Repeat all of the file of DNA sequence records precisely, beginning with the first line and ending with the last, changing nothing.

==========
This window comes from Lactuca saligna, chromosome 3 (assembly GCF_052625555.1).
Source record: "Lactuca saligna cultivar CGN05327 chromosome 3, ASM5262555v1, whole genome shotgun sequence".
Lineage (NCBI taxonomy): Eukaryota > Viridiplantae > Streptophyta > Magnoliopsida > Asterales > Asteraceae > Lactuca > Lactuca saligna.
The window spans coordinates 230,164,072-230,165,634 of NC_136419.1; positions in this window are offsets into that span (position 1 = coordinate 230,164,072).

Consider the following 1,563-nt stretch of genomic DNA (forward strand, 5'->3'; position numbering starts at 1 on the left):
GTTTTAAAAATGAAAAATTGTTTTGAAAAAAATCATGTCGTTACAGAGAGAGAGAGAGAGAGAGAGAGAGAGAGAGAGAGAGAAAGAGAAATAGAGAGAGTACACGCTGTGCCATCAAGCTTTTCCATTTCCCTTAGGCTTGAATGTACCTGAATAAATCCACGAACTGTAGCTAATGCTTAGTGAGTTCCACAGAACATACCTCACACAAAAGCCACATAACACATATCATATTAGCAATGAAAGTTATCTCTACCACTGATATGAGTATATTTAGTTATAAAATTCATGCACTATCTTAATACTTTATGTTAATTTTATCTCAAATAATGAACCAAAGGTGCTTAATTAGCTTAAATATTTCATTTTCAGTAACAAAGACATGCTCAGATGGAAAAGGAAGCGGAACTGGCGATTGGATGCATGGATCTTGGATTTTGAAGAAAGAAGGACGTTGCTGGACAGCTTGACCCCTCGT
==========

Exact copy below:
This window comes from Lactuca saligna, chromosome 3 (assembly GCF_052625555.1).
Source record: "Lactuca saligna cultivar CGN05327 chromosome 3, ASM5262555v1, whole genome shotgun sequence".
Lineage (NCBI taxonomy): Eukaryota > Viridiplantae > Streptophyta > Magnoliopsida > Asterales > Asteraceae > Lactuca > Lactuca saligna.
The window spans coordinates 230,164,072-230,165,634 of NC_136419.1; positions in this window are offsets into that span (position 1 = coordinate 230,164,072).

Consider the following 1,563-nt stretch of genomic DNA (forward strand, 5'->3'; position numbering starts at 1 on the left):
GTTTTAAAAATGAAAAATTGTTTTGAAAAAAATCATGTCGTTACAGAGAGAGAGAGAGAGAGAGAGAGAGAGAGAGAGAGAGAAAGAGAAATAGAGAGAGTACACGCTGTGCCATCAAGCTTTTCCATTTCCCTTAGGCTTGAATGTACCTGAATAAATCCACGAACTGTAGCTAATGCTTAGTGAGTTCCACAGAACATACCTCACACAAAAGCCACATAACACATATCATATTAGCAATGAAAGTTATCTCTACCACTGATATGAGTATATTTAGTTATAAAATTCATGCACTATCTTAATACTTTATGTTAATTTTATCTCAAATAATGAACCAAAGGTGCTTAATTAGCTTAAATATTTCATTTTCAGTAACAAAGACATGCTCAGATGGAAAAGGAAGCGGAACTGGCGATTGGATGCATGGATCTTGGATTTTGAAGAAAGAAGGACGTTGCTGGACAGCTTGACCCCTCGT